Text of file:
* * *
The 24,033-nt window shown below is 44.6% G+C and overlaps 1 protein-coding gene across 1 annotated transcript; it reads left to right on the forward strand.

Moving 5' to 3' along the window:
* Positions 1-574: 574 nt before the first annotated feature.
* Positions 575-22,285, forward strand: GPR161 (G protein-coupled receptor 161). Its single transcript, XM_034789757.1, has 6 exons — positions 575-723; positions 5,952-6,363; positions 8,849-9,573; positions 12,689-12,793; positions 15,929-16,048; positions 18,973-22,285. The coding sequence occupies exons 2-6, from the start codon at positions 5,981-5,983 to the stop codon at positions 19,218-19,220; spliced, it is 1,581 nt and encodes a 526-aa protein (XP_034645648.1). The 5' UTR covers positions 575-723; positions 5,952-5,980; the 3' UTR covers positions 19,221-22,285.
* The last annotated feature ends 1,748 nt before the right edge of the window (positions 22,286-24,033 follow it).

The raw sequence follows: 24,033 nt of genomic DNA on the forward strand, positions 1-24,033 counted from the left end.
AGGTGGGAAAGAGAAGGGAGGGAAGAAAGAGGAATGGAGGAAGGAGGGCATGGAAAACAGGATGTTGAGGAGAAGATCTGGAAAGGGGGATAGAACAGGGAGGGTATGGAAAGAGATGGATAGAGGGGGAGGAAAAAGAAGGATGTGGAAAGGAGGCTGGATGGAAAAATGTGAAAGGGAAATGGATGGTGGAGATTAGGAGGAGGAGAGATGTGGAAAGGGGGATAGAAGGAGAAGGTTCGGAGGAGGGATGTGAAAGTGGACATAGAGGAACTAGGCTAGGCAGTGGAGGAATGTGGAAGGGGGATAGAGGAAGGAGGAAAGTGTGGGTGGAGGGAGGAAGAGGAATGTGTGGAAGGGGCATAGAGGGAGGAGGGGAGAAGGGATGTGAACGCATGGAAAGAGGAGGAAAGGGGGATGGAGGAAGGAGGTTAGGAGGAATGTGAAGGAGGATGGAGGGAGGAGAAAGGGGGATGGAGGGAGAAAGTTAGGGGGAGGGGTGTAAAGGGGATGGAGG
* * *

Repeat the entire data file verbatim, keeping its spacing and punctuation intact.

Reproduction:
The 24,033-nt window shown below is 44.6% G+C and overlaps 1 protein-coding gene across 1 annotated transcript; it reads left to right on the forward strand.

Moving 5' to 3' along the window:
* Positions 1-574: 574 nt before the first annotated feature.
* Positions 575-22,285, forward strand: GPR161 (G protein-coupled receptor 161). Its single transcript, XM_034789757.1, has 6 exons — positions 575-723; positions 5,952-6,363; positions 8,849-9,573; positions 12,689-12,793; positions 15,929-16,048; positions 18,973-22,285. The coding sequence occupies exons 2-6, from the start codon at positions 5,981-5,983 to the stop codon at positions 19,218-19,220; spliced, it is 1,581 nt and encodes a 526-aa protein (XP_034645648.1). The 5' UTR covers positions 575-723; positions 5,952-5,980; the 3' UTR covers positions 19,221-22,285.
* The last annotated feature ends 1,748 nt before the right edge of the window (positions 22,286-24,033 follow it).

The raw sequence follows: 24,033 nt of genomic DNA on the forward strand, positions 1-24,033 counted from the left end.
AGGTGGGAAAGAGAAGGGAGGGAAGAAAGAGGAATGGAGGAAGGAGGGCATGGAAAACAGGATGTTGAGGAGAAGATCTGGAAAGGGGGATAGAACAGGGAGGGTATGGAAAGAGATGGATAGAGGGGGAGGAAAAAGAAGGATGTGGAAAGGAGGCTGGATGGAAAAATGTGAAAGGGAAATGGATGGTGGAGATTAGGAGGAGGAGAGATGTGGAAAGGGGGATAGAAGGAGAAGGTTCGGAGGAGGGATGTGAAAGTGGACATAGAGGAACTAGGCTAGGCAGTGGAGGAATGTGGAAGGGGGATAGAGGAAGGAGGAAAGTGTGGGTGGAGGGAGGAAGAGGAATGTGTGGAAGGGGCATAGAGGGAGGAGGGGAGAAGGGATGTGAACGCATGGAAAGAGGAGGAAAGGGGGATGGAGGAAGGAGGTTAGGAGGAATGTGAAGGAGGATGGAGGGAGGAGAAAGGGGGATGGAGGGAGAAAGTTAGGGGGAGGGGTGTAAAGGGGATGGAGG